I was so excited. I’d purchased pricey tickets to Disney on Ice, and Max and I were going on a date. I couldn’t wait to see the expression on his face, once the show began.
The day of the show, we arrived at the arena, quickly scanned the tickets, and rushed to our seats. I didn’t want to miss any of the action. The lights went out and suddenly the ice was covered with magical scenery. One by one, Disney characters dressed in fancy costumes, skated to the soundtracks of beloved Disney movies. It was amazing; Mickey, Pinocchio, Cinderella, and even the cast of Frozen were there. Max sat on the edge of his seat and his eyes lit up as he anxiously anticipated each act. He became even more excited when midway through the show I got him a special treat-$15 cotton candy. He greedily scarfed it down and a big smile appeared on his sticky, sugary-coated face. He enjoyed the candy, as much or more, than the show. Once the show ended, I thought for sure he’d crown me, mother of the year. I was wrong.
Anyone who has attended a kids’ entertainment event, knows the event doesn’t truly end until you exit the arena. The corridor leading to the exit, was jam-packed with booths displaying sparkly, illuminated, shiny, toys and trinkets. Everywhere I looked there were overpriced, cheaply-made, kid-targeted enticements. Max’s eyes widened and he immediately asked me to purchase a sword for him. I told him no, and reminded him that I had already purchased the tickets and cotton candy, and he had three swords at home. Like a skilled litigator, he pled his case, “these swords are different, my swords at home don’t light up, my friends need a sword to play with when they visit.” I remained unpersuaded. As I continued to say no, I watched my sweet, happy child morph into a manipulative, angry, brat.
Later when I asked if he had a good time, he angrily responded, no. When I asked why, he said because he didn’t get the sword he wanted. Just like that, all of the sacrifices I made were forgotten and were outranked by the one thing he thought he couldn’t live without.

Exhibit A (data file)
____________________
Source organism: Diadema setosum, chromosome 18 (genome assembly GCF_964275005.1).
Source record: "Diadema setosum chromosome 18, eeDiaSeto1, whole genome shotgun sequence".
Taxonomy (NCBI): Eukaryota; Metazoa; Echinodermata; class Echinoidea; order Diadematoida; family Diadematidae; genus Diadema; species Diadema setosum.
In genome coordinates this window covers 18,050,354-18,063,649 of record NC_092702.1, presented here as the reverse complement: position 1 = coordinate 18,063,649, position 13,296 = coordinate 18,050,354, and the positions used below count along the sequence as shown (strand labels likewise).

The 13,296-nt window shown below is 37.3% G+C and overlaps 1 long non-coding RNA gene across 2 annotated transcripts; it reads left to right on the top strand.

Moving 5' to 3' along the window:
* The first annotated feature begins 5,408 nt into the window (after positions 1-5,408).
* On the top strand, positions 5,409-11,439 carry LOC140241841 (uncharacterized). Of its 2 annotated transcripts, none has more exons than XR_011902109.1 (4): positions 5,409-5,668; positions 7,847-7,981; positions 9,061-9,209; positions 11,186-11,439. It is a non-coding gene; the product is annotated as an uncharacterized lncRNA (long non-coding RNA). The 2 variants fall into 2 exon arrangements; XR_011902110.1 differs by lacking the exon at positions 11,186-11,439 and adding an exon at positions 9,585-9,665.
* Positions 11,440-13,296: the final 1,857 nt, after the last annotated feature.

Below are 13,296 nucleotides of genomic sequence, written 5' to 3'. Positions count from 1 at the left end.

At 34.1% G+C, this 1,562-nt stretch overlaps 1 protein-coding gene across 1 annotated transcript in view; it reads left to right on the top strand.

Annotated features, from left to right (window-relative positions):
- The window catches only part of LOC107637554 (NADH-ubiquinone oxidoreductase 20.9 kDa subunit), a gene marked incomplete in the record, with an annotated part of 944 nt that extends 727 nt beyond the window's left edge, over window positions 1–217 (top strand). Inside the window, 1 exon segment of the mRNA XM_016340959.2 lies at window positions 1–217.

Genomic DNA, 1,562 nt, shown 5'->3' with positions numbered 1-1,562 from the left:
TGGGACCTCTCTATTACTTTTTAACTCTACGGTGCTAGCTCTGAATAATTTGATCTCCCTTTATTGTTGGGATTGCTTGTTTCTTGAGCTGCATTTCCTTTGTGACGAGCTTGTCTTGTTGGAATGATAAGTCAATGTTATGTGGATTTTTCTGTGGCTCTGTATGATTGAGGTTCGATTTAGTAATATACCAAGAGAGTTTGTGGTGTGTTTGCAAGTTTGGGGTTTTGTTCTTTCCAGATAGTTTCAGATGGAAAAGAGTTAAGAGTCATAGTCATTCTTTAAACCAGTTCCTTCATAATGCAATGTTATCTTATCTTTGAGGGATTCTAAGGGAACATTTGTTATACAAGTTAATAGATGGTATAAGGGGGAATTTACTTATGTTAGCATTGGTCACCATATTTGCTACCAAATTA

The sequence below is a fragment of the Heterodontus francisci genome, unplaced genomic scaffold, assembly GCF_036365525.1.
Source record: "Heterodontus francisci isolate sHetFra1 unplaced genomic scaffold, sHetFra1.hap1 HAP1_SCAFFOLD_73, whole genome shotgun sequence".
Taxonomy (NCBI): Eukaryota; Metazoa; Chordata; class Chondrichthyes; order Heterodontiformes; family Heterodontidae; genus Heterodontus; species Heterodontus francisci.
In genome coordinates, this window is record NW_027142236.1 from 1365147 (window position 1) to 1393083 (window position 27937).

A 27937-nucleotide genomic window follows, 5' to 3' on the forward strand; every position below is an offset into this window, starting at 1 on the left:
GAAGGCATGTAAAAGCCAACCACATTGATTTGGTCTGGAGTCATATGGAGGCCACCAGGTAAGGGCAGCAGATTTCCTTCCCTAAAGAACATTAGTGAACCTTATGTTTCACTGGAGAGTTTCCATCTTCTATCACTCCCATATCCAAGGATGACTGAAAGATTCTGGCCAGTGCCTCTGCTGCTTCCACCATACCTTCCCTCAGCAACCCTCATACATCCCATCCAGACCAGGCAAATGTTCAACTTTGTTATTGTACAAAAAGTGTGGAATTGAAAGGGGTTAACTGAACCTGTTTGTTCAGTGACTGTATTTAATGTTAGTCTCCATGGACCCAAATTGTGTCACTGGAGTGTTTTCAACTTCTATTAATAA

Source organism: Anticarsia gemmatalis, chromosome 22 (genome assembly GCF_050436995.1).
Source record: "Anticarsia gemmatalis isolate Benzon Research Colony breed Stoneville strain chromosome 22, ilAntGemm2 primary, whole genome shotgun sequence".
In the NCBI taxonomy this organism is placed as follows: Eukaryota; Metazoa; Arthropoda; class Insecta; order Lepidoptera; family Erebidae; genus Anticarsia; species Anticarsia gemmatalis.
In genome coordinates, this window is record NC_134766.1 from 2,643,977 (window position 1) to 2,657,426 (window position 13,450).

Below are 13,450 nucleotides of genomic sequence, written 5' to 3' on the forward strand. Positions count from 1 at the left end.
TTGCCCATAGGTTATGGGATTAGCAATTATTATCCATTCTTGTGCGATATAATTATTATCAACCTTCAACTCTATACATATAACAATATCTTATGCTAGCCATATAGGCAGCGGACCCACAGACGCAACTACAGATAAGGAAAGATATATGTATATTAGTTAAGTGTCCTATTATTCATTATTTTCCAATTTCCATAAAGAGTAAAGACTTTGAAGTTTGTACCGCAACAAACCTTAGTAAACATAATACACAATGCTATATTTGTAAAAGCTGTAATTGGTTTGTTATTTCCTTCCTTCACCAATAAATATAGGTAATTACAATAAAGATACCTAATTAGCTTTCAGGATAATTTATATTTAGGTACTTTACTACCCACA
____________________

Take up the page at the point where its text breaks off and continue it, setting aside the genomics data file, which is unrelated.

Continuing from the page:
Sometimes it seems as though Max is never satisfied. As I reflected on Max’s behavior, I was tempted to write it off as further proof that he is spoiled and ungrateful. However, the truth is that his constant desire for more is similar to my own. I too, have been given great opportunities and gifts. I’ve been blessed with good health, a great family, and a good lifestyle, but sometimes instead of appreciating what I have, I focus on what I don’t have. When I got the job and salary I wanted, I immediately wanted more money. When we purchased the house in the neighborhood I loved, I immediately wanted a bigger house on a different block. When I lost the baby weight, I decided it wasn’t enough and life would be perfect if only I could lose more.
There have been countless times when I’ve been angry, because God didn’t give me what I felt I deserved and wanted. Unfortunately, to a certain extent that is human nature. However, the disappointment I feel when Max doesn’t appreciate what I provide, serves as a reminder to me that I too, am guilty of being unappreciative. At times, I have felt, if only God would give me one more thing, my life would be set. The reality is, like Max, I already have so much and before complaining about my desire for more, I need to fully appreciate what I have. Perhaps God, like me, denies our requests, because he knows what is best and wants us to acknowledge and appreciate all that he has already provided for us.